The American dream couldn't be more alive, but there are those promoting class warfare who are certainly trying to kill it off.
The derogatory articles and reports about the wealth of the top 1 percent or the enormous gap between the wealthy and the poor, seem endless. It's called "wealth inequality" as if everyone should have the same or close to an equal amount of wealth.
I'm not denying the wealth gap exists. My contention is that these reports suggest there is something inherently wrong with this, that the top 1 percent are not paying their "fair share" or that they are somehow responsible for keeping the poor, poor and for shrinking the middle class. Nothing could be further from the truth and these reports promote socialism at best and, in the worst of cases, promote jealousy, resentment and hate.
Let's take some examples of the top 1 percent and determine what's to "hate" about them. Let's take the founders of Microsoft, Apple, Google and Facebook, arguably some of the most "egregious" of the 1 percenters, obviously all living the American dream. They dared to not only dream of the technology but actually created the technologies that improved the lives of people all around the world. Their technologies help us all to be more productive and efficient.
The companies they've built directly or indirectly employ millions here and around the world. Those millions of employees use their incomes to provide for themselves and their families and most, if not all, are living their own American dream. It looks like the founders of these companies, and others like them, are adding to the middle class of this country, not responsible for the shrinking of it. But they are still the top 1 percent. I'm just not understanding what there is to "resent" or "hate" about them, yet.
So maybe it's that they don't pay their "fair share" of income taxes, as the reports suggest, and that is the reason we can resent or hate them. Well, let's see. Based on the latest data reported in the Wall Street Journal for the 2014 tax year, 83.9 percent of all federal income taxes collected were paid by the top 20 percent of earners. The next 20 percent, presumably the upper middle class, paid 13.4 percent of all federal income taxes collected.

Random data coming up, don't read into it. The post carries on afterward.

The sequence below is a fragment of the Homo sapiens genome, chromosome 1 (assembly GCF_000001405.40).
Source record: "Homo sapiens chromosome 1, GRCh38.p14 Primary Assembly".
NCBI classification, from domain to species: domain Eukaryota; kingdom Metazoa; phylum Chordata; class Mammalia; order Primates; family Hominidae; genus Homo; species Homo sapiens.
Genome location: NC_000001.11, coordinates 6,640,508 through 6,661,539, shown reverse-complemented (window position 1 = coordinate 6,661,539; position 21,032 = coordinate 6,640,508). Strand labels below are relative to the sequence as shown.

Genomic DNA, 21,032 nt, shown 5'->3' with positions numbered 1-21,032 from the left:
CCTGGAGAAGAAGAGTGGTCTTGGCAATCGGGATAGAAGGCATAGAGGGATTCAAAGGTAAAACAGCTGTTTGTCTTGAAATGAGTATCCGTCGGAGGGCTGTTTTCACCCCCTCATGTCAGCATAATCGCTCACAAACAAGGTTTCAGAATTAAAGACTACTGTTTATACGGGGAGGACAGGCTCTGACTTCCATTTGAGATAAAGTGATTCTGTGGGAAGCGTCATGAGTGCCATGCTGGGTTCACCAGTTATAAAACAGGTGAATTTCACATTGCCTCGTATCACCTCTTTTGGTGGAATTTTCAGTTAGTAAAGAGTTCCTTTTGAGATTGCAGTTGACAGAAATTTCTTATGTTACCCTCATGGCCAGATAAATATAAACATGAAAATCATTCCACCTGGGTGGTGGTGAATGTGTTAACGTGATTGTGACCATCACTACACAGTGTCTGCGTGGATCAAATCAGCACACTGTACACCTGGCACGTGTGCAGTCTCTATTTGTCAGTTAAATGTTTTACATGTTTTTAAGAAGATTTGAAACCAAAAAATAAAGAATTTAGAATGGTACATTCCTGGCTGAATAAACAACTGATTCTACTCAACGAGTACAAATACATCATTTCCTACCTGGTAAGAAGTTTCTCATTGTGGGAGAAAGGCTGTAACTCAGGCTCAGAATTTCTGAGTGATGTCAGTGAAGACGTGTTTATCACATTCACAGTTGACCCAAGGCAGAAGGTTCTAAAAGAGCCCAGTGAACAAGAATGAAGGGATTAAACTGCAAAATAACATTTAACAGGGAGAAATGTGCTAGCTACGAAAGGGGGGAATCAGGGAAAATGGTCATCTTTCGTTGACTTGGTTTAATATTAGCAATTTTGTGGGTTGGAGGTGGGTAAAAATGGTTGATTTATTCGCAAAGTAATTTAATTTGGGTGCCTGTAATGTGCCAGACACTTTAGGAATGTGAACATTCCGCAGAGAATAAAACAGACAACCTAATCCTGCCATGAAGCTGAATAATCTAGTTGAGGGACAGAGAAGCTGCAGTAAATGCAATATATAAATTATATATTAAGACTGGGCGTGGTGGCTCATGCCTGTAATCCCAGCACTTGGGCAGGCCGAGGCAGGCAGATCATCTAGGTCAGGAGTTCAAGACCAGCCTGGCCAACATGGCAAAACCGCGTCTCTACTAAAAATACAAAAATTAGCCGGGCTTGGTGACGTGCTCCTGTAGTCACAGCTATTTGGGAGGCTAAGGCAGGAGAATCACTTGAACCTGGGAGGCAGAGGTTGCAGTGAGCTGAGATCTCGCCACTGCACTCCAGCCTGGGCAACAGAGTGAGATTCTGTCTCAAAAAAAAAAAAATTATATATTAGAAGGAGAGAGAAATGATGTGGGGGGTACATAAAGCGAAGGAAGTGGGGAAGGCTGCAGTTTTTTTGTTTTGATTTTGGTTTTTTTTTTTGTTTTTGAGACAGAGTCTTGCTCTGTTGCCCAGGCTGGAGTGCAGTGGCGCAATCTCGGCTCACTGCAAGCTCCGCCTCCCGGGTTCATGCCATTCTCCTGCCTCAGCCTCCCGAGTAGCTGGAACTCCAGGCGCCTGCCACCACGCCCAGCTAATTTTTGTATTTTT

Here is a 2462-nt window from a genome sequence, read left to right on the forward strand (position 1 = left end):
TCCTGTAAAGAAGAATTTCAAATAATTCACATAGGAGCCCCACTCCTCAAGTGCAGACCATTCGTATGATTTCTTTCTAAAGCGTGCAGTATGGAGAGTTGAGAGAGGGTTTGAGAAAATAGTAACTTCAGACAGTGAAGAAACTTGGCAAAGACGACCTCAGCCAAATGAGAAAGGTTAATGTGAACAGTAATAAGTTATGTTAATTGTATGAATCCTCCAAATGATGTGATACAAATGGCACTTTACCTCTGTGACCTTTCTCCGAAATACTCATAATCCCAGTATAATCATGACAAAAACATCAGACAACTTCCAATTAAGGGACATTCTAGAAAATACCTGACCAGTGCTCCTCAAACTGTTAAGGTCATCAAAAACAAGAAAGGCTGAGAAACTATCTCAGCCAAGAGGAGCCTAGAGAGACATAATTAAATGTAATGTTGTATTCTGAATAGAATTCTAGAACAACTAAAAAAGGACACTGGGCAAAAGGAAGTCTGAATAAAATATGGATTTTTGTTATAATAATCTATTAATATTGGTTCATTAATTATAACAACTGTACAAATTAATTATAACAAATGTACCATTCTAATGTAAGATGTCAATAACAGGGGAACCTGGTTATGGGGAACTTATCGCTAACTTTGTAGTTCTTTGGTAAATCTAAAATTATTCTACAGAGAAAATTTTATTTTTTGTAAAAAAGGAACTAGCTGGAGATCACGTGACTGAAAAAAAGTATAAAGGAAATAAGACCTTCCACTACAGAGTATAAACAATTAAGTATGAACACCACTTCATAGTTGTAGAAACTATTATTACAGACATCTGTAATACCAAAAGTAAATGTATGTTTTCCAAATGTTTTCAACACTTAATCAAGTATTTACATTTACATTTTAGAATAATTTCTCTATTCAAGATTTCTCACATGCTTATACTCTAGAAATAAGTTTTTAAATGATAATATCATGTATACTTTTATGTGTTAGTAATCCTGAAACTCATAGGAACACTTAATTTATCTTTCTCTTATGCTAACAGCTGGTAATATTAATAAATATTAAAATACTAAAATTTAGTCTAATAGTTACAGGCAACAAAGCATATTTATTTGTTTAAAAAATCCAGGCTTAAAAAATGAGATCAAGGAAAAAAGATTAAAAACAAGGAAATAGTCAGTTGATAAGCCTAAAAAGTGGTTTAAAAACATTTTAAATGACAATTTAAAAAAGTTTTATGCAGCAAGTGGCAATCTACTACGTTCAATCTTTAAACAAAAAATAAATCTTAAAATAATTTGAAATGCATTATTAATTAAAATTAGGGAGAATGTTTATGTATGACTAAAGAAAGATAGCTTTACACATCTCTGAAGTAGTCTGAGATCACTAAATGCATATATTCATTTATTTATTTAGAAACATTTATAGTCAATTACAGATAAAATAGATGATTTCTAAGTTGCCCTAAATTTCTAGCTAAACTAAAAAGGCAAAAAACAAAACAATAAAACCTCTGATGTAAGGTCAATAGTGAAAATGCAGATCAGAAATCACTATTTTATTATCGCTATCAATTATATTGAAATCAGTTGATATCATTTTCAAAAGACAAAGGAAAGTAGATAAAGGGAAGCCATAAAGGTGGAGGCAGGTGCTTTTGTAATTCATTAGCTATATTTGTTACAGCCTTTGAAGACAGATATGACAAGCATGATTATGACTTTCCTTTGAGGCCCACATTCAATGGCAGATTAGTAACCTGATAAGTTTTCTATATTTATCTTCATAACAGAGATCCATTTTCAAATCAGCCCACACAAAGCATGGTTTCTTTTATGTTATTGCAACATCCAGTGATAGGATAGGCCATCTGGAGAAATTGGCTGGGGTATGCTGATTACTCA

That leaves 2.7 percent that was paid by the other 60 percent of working Americans. This is because we have a progressive income tax system in the United States that taxes those who earn more at higher rates. This eases the tax burden on those earning less than $79,500 and shifts it to those earning more but taxes those earning over $134,300 the most, forcing them to shoulder 83.9 percent of all the federal income taxes paid. It seems more than "fair" to me, so I don't see how we can resent them for paying the bulk of the taxes that the government uses to provide the myriad services most of us take for granted.
Now let's take a look at what this 1 percent group does with all their money aside from living a deservedly affluent lifestyle. They give enormous amounts to charity. They build wings on hospitals. They fund research that finds cures for diseases or new technologies that help make all our lives better. Taken right from the Gates Foundation Web page: "Guided by the belief that every life has equal value, the Bill & Melinda Gates Foundation works to help all people lead healthy, productive lives. In developing countries, it focuses on improving people's health and giving them the chance to lift themselves out of hunger and extreme poverty. In the United States, it seeks to ensure that all people — especially those with the fewest resources — have access to the opportunities they need to succeed in school and life." Hmmm! I still can't find a reason to resent or hate these folks.
Just to make sure there is no misunderstanding. I'm not suggesting that there aren't those with ill-begotten wealth. And they should certainly be vilified, but the vast majority of those "high earners" are actually "high achievers" and deserving of the wealth they've acquired, and there is simply no reason for resenting or hating them for their accomplishments. That's just un-American.
So the next time we want to malign those "1 percenters," let's instead be grateful for the creativity and vision these people had and their ability to compile the resources and brain power to create some of the most dynamic companies in the world. Let's use them as an example to each and every one of us, showing us that even coming from modest means, as most of them did, we can reach for the American dream and acquire it for ourselves like they did for themselves and millions of others.